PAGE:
Make Way for Generation Z

My son in avatar face paint

My son Justin and friend after Earth Day fun.

My son Justin, who just turned 17, is on the cusp between Generations Y and Z. He’ll be entering the workforce in the next few years. Are we ready for him and his friends to flood our workplaces?

Here are some traits I’ve noticed about these young folks:

  • Multi-tasking. They are the consummate multi-taskers, listening to their iPods while texting, playing interactive games online  and doing homework, all at once. While generation Y might do two or three things at a time, Generation Z does three or four.
  • Constant Contact. Teenagers text hundreds of times each day. They are literally always in contact with their friends and peers except when sleeping or forced into separation by parents, teachers and coaches.  Oh, and supervisors, once they start working.
  • Communications. Generation Y and Z prefer to text rather than call. And if they do call, they don’t leave messages. How how will this continue to play out in the workplace?
  • Writing. Generation Z never really learned cursive. They didn’t need to: they jumped right from printing to text. They always had spell-check and cut-and-paste. Punctuation and capitalization are optional. Are we ready for continued redefinition of what is acceptable workplace communication, Generation X and Boomers?
  • Egalitarianism. This could partly be a function of our geographic location (the liberal suburbs of Washington, DC), but I see a new level of egalitarianism and multiculturalism in our youth. My son has friends of many types: boys, girls, popular kids and not so popular, gay, straight and bi, kids with and without disabilities, and lots of religions and cultures.  While Justin was still in middle school, two girls were voted “cutest couple” for the yearbook. One of his closest friends has grandparents from Jamaica, Israel, Egypt and Scotland; while I think this is cool, Justin is very blasé about it because that’s just what his world is like. This new,  more inclusive mindset will [positively] affect the workplace.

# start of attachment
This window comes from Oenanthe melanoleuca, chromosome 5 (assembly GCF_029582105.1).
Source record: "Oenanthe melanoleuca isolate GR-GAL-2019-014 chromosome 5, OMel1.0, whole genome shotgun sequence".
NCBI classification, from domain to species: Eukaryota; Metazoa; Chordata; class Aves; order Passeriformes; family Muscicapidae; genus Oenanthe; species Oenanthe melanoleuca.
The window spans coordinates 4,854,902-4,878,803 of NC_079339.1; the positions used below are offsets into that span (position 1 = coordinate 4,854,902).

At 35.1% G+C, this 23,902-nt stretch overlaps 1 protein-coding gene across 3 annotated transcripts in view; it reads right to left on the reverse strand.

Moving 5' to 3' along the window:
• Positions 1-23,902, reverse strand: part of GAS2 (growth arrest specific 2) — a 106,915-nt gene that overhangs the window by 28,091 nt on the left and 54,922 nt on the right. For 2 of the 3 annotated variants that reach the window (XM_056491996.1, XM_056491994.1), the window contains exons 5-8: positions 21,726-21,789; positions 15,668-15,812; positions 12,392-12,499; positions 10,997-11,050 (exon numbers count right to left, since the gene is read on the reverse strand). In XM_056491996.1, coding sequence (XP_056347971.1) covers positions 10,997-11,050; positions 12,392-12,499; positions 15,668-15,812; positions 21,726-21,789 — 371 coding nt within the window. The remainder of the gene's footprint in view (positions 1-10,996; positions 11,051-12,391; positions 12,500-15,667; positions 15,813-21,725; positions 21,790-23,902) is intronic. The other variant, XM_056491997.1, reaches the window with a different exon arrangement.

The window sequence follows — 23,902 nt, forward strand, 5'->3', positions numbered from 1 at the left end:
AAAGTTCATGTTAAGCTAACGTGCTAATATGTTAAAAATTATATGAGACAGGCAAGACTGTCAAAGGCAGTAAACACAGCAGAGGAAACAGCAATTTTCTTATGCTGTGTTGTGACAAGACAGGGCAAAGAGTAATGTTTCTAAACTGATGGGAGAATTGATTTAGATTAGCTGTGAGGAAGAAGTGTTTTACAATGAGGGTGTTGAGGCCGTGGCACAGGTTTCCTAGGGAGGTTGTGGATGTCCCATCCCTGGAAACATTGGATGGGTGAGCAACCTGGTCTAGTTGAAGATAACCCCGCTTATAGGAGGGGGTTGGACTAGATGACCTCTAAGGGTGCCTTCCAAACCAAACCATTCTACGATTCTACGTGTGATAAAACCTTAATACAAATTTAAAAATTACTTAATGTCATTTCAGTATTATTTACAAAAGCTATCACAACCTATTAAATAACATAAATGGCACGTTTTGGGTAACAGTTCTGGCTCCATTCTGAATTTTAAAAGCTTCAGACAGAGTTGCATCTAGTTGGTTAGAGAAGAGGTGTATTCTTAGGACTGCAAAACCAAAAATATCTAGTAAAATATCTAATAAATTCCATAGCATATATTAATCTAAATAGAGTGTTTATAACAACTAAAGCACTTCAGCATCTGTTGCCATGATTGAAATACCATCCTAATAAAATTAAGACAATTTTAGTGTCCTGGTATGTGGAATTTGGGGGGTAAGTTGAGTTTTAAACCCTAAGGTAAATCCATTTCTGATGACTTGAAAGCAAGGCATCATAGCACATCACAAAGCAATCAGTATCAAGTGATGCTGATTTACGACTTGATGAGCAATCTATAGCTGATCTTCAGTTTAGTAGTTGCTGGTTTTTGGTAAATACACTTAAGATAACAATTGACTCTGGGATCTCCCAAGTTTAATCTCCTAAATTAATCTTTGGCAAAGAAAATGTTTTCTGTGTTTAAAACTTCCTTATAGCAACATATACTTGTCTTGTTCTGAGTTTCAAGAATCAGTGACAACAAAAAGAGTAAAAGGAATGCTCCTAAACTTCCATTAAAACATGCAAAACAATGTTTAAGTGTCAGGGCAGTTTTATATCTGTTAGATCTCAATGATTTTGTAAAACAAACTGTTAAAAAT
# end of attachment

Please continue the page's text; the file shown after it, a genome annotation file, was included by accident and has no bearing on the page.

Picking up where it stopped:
• Helicopter children. Continuing the trend of Generation Y, Generation Z are the product of helicopter parents. On the plus side, my son’s friends seem very at ease with adults, though sometimes are too familiar with them. As a drawback, the real world of work may be a shock to some; I wonder if we will experience parents calling employers complaining about less than perfect scores on their kids’ performance reviews?
  • Ownership. My son’s generation has a different sense of ownership than mine. I have sentimental attachments, for example, to CD’s and photos. My son owns neither. He keeps his pictures on his phone and on FaceBook,  and he purchases individual songs by mp3. He loves his technology, but since he’s continually upgrading it, he doesn’t really own it, he just uses it until he misplaces it or his next birthday comes around. Obviously, we’ve been seeing a parallel trend in workplace technology (SaaS, etc.) and it will be interesting to see where Generations Y and Z take us.

Generation Z experiences a number of advantages I didn’t at their age. But here’s one thing that I have which they’ll never understand:  the joy of reconnecting with a long-lost friend on FaceBook. They wouldn’t understand, because they’ve never lost touch.

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